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New to managing business travel? Here are 5 key skills you’ll need…

Managing Business Travel

Business travel seems to be one of those things that can become your responsibility without you even realising. Whilst companies with a big enough travel spend to justify it may have a dedicated travel manager, in smaller businesses ownership it often becomes added on to someone’s main role, such as HR, finance, facilities management, personal assistants or receptionists. If you’ve found yourself in this situation you may be wondering what skills are needed to be successful? Here are 5 important skills that every travel manager should have…

#1 Negotiation

Being able to negotiate is crucial if you’re responsible for travel within your organisation. If you use a travel management company, you’ll have your contract to negotiate, which will usually include remuneration such as transaction fees or a management fee, service level agreements, payment terms to name a few. You may wish to negotiate discounts and/or added value with your travel suppliers too, although you can outsource this to your travel management company if you prefer.

It’s not all contract negotiations though, business travel is an emotional subject within most businesses and there are many stakeholders. With this in mind you’ll likely find yourself negotiating with travellers, bookers and various areas of the business that have a say in the way your organisation books and manages business travel.

#2 Engagement

Excellent communication skills have always been a prerequisite for travel managers, but an ability to engage with people is probably more relevant in today’s marketplace. In the past, travel managers enforced policies by telling travellers what to do, mandates were commonplace and there was little room for flexibility. Today however, the business travel landscape is very different especially since businesses have increased focus on employee engagement. Instead of forcing travellers to do what the business wants them to do, businesses are more inclined to persuade employees to do the right thing instead of forcing them to do so. Getting the buy in from your travellers and bookers will certainly this much easier and this is where your engagement skills will be invaluable.

#3 Business travel knowledge

Even if you’re completely new to business travel, there are lots of resources within the business travel industry to help you learn more about managing travel. Business Travel IQ is a great source for industry insight and intelligence through commentary, events, reports, bench-marking and analysis. The leading industry magazines Buying Business Travel and The Business Travel Magazine provide regular updates, features and advice to keep you up to date. The Business Travel Show and the Business Travel Conference feature lots of seminars and there are an abundance of networking events throughout the year where can meet like-minded people from who you can learn and share ideas with.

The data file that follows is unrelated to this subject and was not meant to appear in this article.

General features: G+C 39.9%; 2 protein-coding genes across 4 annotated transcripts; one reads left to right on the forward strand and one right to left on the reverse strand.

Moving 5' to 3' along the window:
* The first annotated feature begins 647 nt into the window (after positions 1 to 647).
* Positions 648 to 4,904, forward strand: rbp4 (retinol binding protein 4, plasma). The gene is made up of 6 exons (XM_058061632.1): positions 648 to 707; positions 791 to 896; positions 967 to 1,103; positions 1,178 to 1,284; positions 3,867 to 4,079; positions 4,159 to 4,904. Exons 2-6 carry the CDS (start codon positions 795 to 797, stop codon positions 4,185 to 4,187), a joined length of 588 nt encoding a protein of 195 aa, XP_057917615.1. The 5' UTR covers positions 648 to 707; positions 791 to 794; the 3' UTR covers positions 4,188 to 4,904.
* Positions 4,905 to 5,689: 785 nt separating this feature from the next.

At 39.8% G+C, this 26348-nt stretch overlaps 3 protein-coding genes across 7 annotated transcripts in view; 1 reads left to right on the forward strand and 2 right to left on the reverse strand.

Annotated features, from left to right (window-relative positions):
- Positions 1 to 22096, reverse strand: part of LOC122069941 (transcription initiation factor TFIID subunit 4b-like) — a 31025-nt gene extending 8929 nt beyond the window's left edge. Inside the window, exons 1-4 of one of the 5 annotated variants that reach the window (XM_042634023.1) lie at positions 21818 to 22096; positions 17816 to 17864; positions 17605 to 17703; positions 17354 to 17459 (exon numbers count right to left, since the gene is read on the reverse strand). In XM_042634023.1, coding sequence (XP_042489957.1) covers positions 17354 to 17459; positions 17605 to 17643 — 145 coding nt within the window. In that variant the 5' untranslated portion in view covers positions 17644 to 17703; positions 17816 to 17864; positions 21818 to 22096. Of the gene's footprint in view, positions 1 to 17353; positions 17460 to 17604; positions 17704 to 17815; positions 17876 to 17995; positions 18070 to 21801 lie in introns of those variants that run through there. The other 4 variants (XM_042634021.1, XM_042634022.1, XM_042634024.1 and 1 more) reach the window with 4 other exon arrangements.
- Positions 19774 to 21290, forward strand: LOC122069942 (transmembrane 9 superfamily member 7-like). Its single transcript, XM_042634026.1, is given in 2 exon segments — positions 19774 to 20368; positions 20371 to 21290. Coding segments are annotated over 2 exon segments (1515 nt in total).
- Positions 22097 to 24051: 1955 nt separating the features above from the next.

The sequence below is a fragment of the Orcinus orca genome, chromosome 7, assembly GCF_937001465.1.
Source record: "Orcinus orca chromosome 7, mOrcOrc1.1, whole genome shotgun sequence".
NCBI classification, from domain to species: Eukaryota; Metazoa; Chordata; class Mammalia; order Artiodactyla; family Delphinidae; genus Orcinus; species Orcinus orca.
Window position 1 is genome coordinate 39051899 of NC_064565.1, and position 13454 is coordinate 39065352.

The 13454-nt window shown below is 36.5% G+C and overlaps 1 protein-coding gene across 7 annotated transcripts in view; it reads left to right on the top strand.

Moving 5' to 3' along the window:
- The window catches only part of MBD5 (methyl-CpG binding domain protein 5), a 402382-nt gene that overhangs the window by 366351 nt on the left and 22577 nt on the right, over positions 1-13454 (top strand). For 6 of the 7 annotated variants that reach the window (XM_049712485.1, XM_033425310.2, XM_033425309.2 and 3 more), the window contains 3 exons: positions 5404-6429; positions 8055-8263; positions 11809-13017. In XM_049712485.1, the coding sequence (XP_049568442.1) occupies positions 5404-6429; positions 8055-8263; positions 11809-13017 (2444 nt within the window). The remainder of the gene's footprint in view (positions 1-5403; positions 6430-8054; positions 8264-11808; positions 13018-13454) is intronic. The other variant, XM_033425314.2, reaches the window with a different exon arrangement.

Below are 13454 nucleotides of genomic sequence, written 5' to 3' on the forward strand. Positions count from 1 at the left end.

#4 Tech savvy

Technology plays a huge role in the management of business travel so it’s important that you know what’s available and what innovations are on the way so you can use it to your advantage. It’s not just online booking tools, real time data, traveller tracking and content distribution, technology also gives you a great opportunity to be creative about how you engage with your travellers. Keeping up to date with developments to travel technology is really important because changes may have an impact on your travel programme. Tnooz is a great source of the latest travel technology updates.

# Analytical

Data is crucial in maximising the efficiency of a business travel programme so an analytical mind is a great asset. Being able to spot trends and opportunities is critical to ensuring continual improvement. Looking at how travel is purchased and what influences the decisions that are made can often reveal cost savings that may not have been easy to see. These skills will also come in handy when looking into traveller satisfaction, data on staff retention of your business travellers, their sickness record and productivity levels will give you some insight into how your approach to business travel affects employee well being.

If you already manage business travel, what skills could you not live without? Share your thoughts in the comments below. If you’re new to business travel, check out our free ebook, How to write a business travel policy with a free template to get you started.

How to Write a business travel policy

About Julie Ornsby

Julie is responsible for all operational aspects of our business travel services. Julie has over 20 years’ experience in the business travel industry and joined our team in 2009 after spending several years at one of the world’s largest travel management companies. Julie’s passion for our business is infectious and she leads a fantastic team that strives to make a real difference to our customers every day.
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